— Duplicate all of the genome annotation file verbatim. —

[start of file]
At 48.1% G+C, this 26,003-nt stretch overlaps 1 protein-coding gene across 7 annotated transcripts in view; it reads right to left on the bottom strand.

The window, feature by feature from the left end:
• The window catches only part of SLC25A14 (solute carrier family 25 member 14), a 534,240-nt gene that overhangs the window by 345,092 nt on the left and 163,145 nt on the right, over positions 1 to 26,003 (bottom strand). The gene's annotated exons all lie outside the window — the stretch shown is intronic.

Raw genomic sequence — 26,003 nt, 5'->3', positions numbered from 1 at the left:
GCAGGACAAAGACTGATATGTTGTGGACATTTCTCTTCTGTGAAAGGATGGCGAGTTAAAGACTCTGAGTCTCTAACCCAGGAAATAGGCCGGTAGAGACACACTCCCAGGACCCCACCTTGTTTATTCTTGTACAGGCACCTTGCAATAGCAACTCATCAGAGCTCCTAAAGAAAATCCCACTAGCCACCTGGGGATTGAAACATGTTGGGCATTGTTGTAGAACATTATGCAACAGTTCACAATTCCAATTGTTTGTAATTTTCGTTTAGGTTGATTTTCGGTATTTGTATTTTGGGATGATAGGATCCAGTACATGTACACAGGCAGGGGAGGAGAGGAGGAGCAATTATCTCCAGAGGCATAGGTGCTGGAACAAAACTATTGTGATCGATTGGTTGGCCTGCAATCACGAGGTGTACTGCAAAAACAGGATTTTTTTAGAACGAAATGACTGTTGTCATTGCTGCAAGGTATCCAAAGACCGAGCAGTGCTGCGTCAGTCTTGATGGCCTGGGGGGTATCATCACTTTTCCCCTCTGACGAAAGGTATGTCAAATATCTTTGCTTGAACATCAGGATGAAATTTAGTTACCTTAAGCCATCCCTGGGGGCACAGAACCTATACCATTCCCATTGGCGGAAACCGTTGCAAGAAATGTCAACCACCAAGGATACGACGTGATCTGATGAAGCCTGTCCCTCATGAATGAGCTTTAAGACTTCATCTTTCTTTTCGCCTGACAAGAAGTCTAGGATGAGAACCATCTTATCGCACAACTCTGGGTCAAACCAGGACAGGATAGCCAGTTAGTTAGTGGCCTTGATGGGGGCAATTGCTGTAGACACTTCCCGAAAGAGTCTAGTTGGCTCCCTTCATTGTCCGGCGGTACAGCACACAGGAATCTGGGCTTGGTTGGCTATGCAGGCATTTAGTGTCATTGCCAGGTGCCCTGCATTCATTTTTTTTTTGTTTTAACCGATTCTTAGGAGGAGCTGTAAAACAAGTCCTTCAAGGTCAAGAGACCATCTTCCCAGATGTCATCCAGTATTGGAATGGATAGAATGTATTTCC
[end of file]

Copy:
At 48.1% G+C, this 26,003-nt stretch overlaps 1 protein-coding gene across 7 annotated transcripts in view; it reads right to left on the bottom strand.

The window, feature by feature from the left end:
• The window catches only part of SLC25A14 (solute carrier family 25 member 14), a 534,240-nt gene that overhangs the window by 345,092 nt on the left and 163,145 nt on the right, over positions 1 to 26,003 (bottom strand). The gene's annotated exons all lie outside the window — the stretch shown is intronic.

Raw genomic sequence — 26,003 nt, 5'->3', positions numbered from 1 at the left:
GCAGGACAAAGACTGATATGTTGTGGACATTTCTCTTCTGTGAAAGGATGGCGAGTTAAAGACTCTGAGTCTCTAACCCAGGAAATAGGCCGGTAGAGACACACTCCCAGGACCCCACCTTGTTTATTCTTGTACAGGCACCTTGCAATAGCAACTCATCAGAGCTCCTAAAGAAAATCCCACTAGCCACCTGGGGATTGAAACATGTTGGGCATTGTTGTAGAACATTATGCAACAGTTCACAATTCCAATTGTTTGTAATTTTCGTTTAGGTTGATTTTCGGTATTTGTATTTTGGGATGATAGGATCCAGTACATGTACACAGGCAGGGGAGGAGAGGAGGAGCAATTATCTCCAGAGGCATAGGTGCTGGAACAAAACTATTGTGATCGATTGGTTGGCCTGCAATCACGAGGTGTACTGCAAAAACAGGATTTTTTTAGAACGAAATGACTGTTGTCATTGCTGCAAGGTATCCAAAGACCGAGCAGTGCTGCGTCAGTCTTGATGGCCTGGGGGGTATCATCACTTTTCCCCTCTGACGAAAGGTATGTCAAATATCTTTGCTTGAACATCAGGATGAAATTTAGTTACCTTAAGCCATCCCTGGGGGCACAGAACCTATACCATTCCCATTGGCGGAAACCGTTGCAAGAAATGTCAACCACCAAGGATACGACGTGATCTGATGAAGCCTGTCCCTCATGAATGAGCTTTAAGACTTCATCTTTCTTTTCGCCTGACAAGAAGTCTAGGATGAGAACCATCTTATCGCACAACTCTGGGTCAAACCAGGACAGGATAGCCAGTTAGTTAGTGGCCTTGATGGGGGCAATTGCTGTAGACACTTCCCGAAAGAGTCTAGTTGGCTCCCTTCATTGTCCGGCGGTACAGCACACAGGAATCTGGGCTTGGTTGGCTATGCAGGCATTTAGTGTCATTGCCAGGTGCCCTGCATTCATTTTTTTTTTGTTTTAACCGATTCTTAGGAGGAGCTGTAAAACAAGTCCTTCAAGGTCAAGAGACCATCTTCCCAGATGTCATCCAGTATTGGAATGGATAGAATGTATTTCC